There were no very large rocks at the bottom, but Dixie patiently lined up at a bank on the side of the road and stood very still while I flung myself on her, grabbed neck to keep from flipping over her onto my head, and got my stirrups back. Then we were OFF again - the last 8 miles or so is mostly flat or slight uphill. We ripped along a cow trail to a trough, where both horses drank really well (21 miles and she drinks like she means it!), then hit the sand road. Argh's mare was totally infuriated with this ginormous unnatural beast following her and insisted on a slow canter, and Dixie just went balling through all her gaits at about 10 mph. Big trot, rack, pace, canter, repeat. Argh was going about 10.5 mph so she kept sloooooowly drawing ahead of us, and Dixie was working hard but she felt like she had enough go to keep going, so I let her. We hit the five-mile crossroads water tank, slurped up more water (yay drink mare drink!!), and rolled on into camp.

Argh has a HRM and her mare was cruising at 120 bpm, so she didn't even slow down when camp came into view. I knew that Dixie was working harder, and I'd decided that we'd walk in once we saw the trailers, so I made her walk. Biggest fight of the day, and nicest running walk - it didn't help her heart rate, but I won the fight. I caught up when Argh got off to walk the last quarter mile in, and we walked in together. Argh pulsed in immediately and Dixie came down in about 2 minutes.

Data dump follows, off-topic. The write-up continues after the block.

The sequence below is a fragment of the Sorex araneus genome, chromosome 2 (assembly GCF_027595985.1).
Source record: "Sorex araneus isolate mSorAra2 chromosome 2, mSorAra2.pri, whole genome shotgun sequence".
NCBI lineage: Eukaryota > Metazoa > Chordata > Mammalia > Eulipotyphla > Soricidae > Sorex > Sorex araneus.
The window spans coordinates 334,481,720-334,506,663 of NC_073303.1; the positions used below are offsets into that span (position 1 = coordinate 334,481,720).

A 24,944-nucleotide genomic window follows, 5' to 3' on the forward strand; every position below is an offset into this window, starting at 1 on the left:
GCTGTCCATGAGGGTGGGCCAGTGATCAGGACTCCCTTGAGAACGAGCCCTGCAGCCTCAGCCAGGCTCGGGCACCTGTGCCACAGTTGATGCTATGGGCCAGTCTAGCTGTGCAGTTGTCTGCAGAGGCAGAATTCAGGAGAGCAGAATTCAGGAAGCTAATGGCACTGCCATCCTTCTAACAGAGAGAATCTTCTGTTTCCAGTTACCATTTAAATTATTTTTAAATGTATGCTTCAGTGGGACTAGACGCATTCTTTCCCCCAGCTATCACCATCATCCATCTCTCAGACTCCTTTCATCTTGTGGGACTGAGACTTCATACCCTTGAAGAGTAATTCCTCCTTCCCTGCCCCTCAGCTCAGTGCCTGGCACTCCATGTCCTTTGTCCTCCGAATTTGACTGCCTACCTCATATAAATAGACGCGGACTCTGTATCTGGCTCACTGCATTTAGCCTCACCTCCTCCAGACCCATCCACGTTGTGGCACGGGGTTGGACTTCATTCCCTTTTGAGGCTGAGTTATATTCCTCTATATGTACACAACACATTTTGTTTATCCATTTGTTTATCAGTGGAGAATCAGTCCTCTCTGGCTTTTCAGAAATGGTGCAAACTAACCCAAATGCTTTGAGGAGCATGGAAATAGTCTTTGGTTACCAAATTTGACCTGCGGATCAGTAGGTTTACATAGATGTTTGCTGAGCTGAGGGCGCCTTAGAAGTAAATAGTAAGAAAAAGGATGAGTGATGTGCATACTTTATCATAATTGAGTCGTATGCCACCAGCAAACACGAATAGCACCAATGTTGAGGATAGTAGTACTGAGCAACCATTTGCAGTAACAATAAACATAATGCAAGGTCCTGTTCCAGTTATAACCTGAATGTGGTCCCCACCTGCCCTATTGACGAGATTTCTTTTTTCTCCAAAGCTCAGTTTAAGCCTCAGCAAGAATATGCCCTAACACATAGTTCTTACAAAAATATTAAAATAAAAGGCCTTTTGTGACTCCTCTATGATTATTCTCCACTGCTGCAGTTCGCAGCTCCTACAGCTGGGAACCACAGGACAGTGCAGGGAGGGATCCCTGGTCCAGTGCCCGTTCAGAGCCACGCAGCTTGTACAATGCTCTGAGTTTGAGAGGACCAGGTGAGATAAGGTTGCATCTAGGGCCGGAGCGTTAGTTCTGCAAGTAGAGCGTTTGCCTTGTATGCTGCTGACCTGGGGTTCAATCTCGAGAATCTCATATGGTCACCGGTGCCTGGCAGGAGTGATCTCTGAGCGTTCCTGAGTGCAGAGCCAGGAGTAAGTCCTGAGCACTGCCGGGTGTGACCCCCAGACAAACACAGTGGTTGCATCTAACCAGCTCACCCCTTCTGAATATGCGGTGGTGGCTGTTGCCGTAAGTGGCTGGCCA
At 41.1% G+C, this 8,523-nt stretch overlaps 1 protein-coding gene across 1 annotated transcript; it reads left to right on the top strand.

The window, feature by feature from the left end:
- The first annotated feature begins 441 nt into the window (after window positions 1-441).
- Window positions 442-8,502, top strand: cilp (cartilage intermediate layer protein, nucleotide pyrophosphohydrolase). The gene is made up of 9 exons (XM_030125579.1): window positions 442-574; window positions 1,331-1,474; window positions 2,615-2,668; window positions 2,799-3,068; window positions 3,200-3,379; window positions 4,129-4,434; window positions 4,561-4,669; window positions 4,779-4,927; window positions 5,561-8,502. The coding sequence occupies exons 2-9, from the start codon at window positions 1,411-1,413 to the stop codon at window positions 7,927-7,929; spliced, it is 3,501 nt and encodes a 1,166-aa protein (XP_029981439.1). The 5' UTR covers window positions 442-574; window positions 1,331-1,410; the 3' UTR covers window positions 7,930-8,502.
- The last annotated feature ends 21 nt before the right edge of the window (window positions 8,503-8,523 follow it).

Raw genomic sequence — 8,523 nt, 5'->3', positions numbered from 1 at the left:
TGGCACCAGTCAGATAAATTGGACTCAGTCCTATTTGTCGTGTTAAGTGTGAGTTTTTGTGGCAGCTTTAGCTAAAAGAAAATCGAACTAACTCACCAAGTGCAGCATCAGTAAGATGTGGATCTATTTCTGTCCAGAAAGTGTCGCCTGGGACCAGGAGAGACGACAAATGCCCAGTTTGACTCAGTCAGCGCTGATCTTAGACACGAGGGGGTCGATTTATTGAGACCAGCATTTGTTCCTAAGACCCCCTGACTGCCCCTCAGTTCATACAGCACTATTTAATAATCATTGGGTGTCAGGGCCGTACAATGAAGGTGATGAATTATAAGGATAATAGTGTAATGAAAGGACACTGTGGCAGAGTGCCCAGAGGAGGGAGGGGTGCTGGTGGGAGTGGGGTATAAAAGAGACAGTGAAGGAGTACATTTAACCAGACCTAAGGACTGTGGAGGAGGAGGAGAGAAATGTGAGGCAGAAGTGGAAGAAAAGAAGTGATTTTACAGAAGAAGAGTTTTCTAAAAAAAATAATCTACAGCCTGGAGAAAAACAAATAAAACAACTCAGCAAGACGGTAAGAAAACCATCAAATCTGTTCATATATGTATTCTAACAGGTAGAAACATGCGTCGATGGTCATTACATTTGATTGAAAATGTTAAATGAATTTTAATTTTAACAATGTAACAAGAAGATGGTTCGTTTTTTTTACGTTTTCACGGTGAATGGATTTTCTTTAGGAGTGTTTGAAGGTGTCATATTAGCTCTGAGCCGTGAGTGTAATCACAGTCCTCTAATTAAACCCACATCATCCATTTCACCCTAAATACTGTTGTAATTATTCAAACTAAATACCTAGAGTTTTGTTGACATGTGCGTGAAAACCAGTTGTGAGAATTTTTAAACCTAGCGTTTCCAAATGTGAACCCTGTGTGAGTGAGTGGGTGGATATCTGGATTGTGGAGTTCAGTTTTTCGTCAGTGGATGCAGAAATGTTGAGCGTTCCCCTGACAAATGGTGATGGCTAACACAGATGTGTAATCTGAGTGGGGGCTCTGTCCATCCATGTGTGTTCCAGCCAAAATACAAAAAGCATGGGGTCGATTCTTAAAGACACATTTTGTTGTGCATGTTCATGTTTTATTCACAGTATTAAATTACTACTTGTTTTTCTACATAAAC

I took her to the trailer, stripped her tack and got her to eat a bit, then with my heart in my throat we headed for the vet. I let her walk shoulder-to-shoulder with me and I swear to God she took one funny step in that 100 yards and I was sure she was lame. I had her trot a few steps, then walk again, and she didn't do it again... but I wasn't sure.

And we vetted out with... a B for impulsion, A's for everything else, CRI of 52 - LOWER than at lunch. (I will link you something about CRI in the next post; lower is better.) Cool tight legs. I picked up my t-shirt and went to pack up. Dixie was furious that I kept dragging her away from the piles of glorious alfalfa, back to the trailer with its stupid grass hay.